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Art Petahtegoose – Thinking in Our Language and Our Role in Creation

An Elder, who is preparing Anishinaabe people to be responsible, knowledgeable about their culture, creation and to show us our own personal role in Creation.

An Elder, who is preparing Anishinaabe people to be responsible, knowledgeable about their culture, creation and to show us our own personal role in Creation.

Hailey Prince at the Nak’azdli Cultural Centre

Hailey Prince details the Nak’azdli Cultural Centre’s aims and initiatives of capturing and maintaining Dakelh traditional knowledge through methods of traditional knowledge transfer from Elders. The centre offers programs and classes that are focused on strengthening areas of traditional Dakelh knowledge. Classes include teaching Dakelh language; drums, rattles, snowshoes, shawls, vests, baskets making; as well, […]

Hailey Prince details the Nak’azdli Cultural Centre’s aims and initiatives of capturing and maintaining Dakelh traditional knowledge through methods of traditional knowledge transfer from Elders. The centre offers programs and classes that are focused on strengthening areas of traditional Dakelh knowledge. Classes include teaching Dakelh language; drums, rattles, snowshoes, shawls, vests, baskets making; as well, learning traditional ways of hunting, trapping, and fishing. Among being a place of teaching and learning, the Cultural Centre is a support system to the community through ensuring all those in need are cared for. A food hamper program is an example Hailey describes as one way the centre ensures those in need are cared for. All donations given to the centre are offered to families in need. Traditional knowledge retention and community support are just some of the areas in which Hailey Prince views the Nak’azdli centre as an area of success in Indigenous education.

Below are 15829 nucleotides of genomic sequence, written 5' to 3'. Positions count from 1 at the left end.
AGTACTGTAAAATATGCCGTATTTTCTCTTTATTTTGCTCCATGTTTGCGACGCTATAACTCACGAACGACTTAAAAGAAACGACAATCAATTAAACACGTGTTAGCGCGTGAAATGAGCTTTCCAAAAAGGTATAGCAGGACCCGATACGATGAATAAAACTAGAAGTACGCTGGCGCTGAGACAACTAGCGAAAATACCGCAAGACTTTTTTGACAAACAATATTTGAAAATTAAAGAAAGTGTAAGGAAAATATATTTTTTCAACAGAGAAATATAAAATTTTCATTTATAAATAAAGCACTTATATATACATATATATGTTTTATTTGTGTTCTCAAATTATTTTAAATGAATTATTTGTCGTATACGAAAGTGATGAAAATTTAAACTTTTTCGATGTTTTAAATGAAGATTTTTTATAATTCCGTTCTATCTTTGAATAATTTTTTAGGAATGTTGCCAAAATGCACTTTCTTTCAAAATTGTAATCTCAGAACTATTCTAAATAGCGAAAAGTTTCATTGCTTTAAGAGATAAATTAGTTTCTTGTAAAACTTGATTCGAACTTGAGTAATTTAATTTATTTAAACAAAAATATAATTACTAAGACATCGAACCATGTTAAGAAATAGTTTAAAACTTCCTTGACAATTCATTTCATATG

Fort Good Hope Fish Camp – the Importance of Camp

This is one in a set of three videos that talk about life along the Deh Cho (Mackenzie River) and learning to fish.

Passing on knowledge to the next generation about living in ‘the bush’, learning how to camp and how to fish, is important to the Sahtu people of the Deh Cho (Mackenzie River). The people in this video talk about what it means to them to be able to spend time together away from town and for the grandparents to be able to teach their children and grandchildren how to make camp, catch and dry fish, and more. As Judy Lafferty says, “They have to learn for survival . . . It’s our place to teach them, as parents and grandparents.”

Special thanks to (in order of appearance):

  • Dennita Lafferty, Participant
  • Anna Turo, Participant
  • Judy Lafferty, Mentor
  • Wilma Manuel, Participant
  • Leon Turo, Mentor
  • Michel Lafferty, Mentor

As well, special thanks to: